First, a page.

bigboy said:

And that is reflected in the fact that attendance stays steady or increases as the price increases.

That analysis ignores any level of sacrifice and frequency of visit.

That is to suggest that attendence stays high and consistent mostly on the backs of the wealthy, frequent visitor. (pick a majority pecentage - it doesn't matter, we can speculate until the end of time)

The rest is made up of a volatile group of constantly changing and churning folks that sacrifice and save to make the once in a lifetime trip.

Sure, you'll see plenty of lower end people at Disney...once. It doesn't mean they're not being priced out. It means they're giving up more to visit less.

...and all of still that ignores a potentially (and also at least somewhat likely responsible) effect. As customers drop off on the bottom end, they're picked up on the top end.


GoBucks89 said:

In the end, why do people care if articles are written that Disney is pricing large numbers of people out?

I would say that the average reader on this site doesn't care, but it often generates so much intense discussion because the articles push it as a morality issue, or at the very least, people interpret it as a morality issue. "Stuff' is expensive. Some people can't afford it. That's life. Disney has an obligation to their stockholders to make as much money as they can.


Jeff's avatar

GoBucks89 said:

But it seems to me determining wealth/income by appearances really only works if the people have the same priorities as you do.

So the people standing in an Amtrak station appear the same as those in an airport? I get your point, but the existence of exceptions does not outright invalidate generalizations.

In the end, why do people care if articles are written that Disney is pricing large numbers of people out?

Why do people care about anything? To argue about it on the Internet.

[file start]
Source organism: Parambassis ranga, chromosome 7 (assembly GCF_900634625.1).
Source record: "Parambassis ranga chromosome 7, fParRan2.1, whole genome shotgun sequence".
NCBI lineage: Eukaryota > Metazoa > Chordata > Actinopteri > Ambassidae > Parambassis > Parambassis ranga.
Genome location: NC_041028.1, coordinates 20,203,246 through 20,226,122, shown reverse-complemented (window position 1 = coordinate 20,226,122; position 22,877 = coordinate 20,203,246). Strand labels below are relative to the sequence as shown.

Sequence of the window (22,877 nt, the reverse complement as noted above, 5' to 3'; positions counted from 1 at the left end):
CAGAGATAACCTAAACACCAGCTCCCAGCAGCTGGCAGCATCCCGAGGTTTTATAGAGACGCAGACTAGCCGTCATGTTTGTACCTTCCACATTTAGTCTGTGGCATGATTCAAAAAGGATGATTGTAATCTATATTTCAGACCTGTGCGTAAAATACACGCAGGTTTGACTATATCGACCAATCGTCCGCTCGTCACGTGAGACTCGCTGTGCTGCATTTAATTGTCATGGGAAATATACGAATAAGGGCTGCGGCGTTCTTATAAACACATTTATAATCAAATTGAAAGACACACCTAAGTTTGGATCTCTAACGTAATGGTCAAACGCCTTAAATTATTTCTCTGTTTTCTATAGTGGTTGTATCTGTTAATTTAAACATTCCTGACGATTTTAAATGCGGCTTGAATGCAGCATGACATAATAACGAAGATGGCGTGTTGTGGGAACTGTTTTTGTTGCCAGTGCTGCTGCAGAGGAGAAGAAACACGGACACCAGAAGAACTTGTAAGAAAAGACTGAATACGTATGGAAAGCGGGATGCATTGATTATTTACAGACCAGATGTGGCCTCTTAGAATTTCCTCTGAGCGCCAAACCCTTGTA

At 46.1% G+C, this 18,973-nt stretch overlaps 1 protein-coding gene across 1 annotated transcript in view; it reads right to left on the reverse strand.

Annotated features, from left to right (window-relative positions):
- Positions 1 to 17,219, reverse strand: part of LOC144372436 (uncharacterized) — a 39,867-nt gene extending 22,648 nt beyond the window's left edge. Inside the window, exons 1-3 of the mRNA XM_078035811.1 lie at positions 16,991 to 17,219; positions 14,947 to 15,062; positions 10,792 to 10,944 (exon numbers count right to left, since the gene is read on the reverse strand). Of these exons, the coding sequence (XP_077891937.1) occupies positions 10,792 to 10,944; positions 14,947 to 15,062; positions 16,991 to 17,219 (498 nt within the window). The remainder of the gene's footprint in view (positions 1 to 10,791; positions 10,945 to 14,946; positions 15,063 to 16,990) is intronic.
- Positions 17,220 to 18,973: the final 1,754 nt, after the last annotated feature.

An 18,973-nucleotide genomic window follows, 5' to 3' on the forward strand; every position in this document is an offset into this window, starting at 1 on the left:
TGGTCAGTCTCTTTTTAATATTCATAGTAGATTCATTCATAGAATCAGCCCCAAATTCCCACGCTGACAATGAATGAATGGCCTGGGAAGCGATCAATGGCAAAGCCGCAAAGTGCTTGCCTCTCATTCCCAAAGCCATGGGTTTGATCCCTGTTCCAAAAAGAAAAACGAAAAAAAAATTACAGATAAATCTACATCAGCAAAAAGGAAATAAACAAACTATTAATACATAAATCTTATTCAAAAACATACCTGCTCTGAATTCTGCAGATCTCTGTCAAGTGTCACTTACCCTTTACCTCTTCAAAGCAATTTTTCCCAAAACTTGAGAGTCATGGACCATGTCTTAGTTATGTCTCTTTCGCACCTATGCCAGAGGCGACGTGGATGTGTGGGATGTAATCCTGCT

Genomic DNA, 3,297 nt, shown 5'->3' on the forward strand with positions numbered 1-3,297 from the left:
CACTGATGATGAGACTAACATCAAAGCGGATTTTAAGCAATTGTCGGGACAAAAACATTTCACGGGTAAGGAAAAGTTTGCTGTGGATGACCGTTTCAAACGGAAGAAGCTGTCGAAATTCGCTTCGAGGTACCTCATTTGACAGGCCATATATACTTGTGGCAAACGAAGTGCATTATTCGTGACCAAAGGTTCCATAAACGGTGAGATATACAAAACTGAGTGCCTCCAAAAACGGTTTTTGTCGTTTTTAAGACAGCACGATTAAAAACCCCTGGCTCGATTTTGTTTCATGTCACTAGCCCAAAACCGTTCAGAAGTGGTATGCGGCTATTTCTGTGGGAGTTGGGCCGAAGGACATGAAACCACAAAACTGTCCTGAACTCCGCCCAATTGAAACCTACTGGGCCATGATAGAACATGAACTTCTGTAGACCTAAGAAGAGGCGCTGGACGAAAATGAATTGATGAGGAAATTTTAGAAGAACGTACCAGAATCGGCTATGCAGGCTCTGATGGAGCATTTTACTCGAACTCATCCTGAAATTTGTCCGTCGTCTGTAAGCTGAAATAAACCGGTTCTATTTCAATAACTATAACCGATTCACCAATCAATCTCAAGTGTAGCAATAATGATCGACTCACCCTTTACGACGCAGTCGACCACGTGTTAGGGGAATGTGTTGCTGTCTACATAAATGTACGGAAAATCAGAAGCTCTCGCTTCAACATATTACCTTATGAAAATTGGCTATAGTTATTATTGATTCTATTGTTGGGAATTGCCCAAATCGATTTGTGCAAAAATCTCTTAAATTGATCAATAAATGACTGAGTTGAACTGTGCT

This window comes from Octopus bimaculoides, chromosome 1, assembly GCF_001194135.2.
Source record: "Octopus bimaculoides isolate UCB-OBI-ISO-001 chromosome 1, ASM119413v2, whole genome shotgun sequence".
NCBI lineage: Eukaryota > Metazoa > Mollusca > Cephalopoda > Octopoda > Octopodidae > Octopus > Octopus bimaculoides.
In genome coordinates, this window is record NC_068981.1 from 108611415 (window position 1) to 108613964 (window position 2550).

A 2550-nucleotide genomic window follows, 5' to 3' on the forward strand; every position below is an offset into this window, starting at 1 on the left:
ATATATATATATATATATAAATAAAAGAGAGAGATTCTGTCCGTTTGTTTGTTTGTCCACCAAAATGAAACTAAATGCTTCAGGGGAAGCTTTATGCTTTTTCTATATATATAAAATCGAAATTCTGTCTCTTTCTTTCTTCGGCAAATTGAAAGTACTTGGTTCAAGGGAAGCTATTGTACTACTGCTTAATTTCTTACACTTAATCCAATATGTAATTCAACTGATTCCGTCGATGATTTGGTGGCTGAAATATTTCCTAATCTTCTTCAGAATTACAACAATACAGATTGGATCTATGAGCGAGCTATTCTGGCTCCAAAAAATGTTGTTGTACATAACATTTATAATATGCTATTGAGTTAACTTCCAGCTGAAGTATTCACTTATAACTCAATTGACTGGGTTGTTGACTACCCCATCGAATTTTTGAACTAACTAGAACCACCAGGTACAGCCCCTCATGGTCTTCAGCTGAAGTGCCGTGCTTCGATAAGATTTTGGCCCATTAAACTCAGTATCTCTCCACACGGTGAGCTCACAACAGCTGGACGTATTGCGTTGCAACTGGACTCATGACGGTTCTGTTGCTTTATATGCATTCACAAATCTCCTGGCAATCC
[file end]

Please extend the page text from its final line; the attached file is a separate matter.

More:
Jeff - Editor - CoasterBuzz.com - My Blog - Phrazy

kpjb's avatar

After spending some time in the Miami Cruiseport over the last couple weeks, I can say that I can pick out people going on Carnival with about a 92% accuracy.


Hi

Lord Gonchar said:

Disney doesn't release any kind of general demographic info about their visitors, huh?

That information is gold; there's no chance I want my competitors to know it. You might get an approximation by looking at Orlando visitor data, but you won't get it from the Mouse.

Lord Gonchar said:

It doesn't mean they're not being priced out. It means they're giving up more to visit less.

In many ways, "a trip to Disney" is an American rite of passage. The guy cutting my hair yesterday has young kids, and somehow we got to talking about Cedar Point. Shortly after, he asks: "You ever go to Disney?" He's trying to figure out when to take the kids so that they'll be at just the right age---because he's probably only going to go once. He's thinking about going three years from now, give or take. Three years! But it's on his mind.

That, friends, is some powerful marketing.


slithernoggin's avatar

Lord Gonchar said:

That is to suggest that attendence stays high and consistent mostly on the backs of the wealthy, frequent visitor. (pick a majority pecentage - it doesn't matter, we can speculate until the end of time)

The rest is made up of a volatile group of constantly changing and churning folks that sacrifice and save to make the once in a lifetime trip.

Yes. This.

Hanging n' Banging said:

Take the cheapest route for example.

I just don't believe that many people can't pull this off.

People can, and people do, but I just don't think there are enough of them to make much of an impact on Disney's attendance numbers.

Pretty much by definition, if you have can afford a Disney vacation -- whether you're dropping $500 a night on a room without a second thought, or someone having to prioritize and save to afford the vacation -- you have sufficient discretionary income to afford the trip.


Life is something that happens when you can't get to sleep.
--Fran Lebowitz

Jeff said:
You can spot the high maintenance, fancy people, but it isn't hard to find the people who are packing their own lunches and driving a six-year-old minivans with Ohio plates.

This. Exactly.
After my week in Orlando, and any other time I've ever been there, I've noticed it. I tried to put my recent thoughts on this subject into words yesterday and failed, but Jeff got it out of my head.
So this time I was at USF and one evening at Disney Springs. And who goes there? Turns out, as usual, everybody. From the theme parks to the local restaurants, to the families you see at the airport schlepping bags and bags of Disney stuff, the Stufflebeans stand right along side the McRich's. Everyone has a good time and their spending might be relative, but they all managed to get there somehow.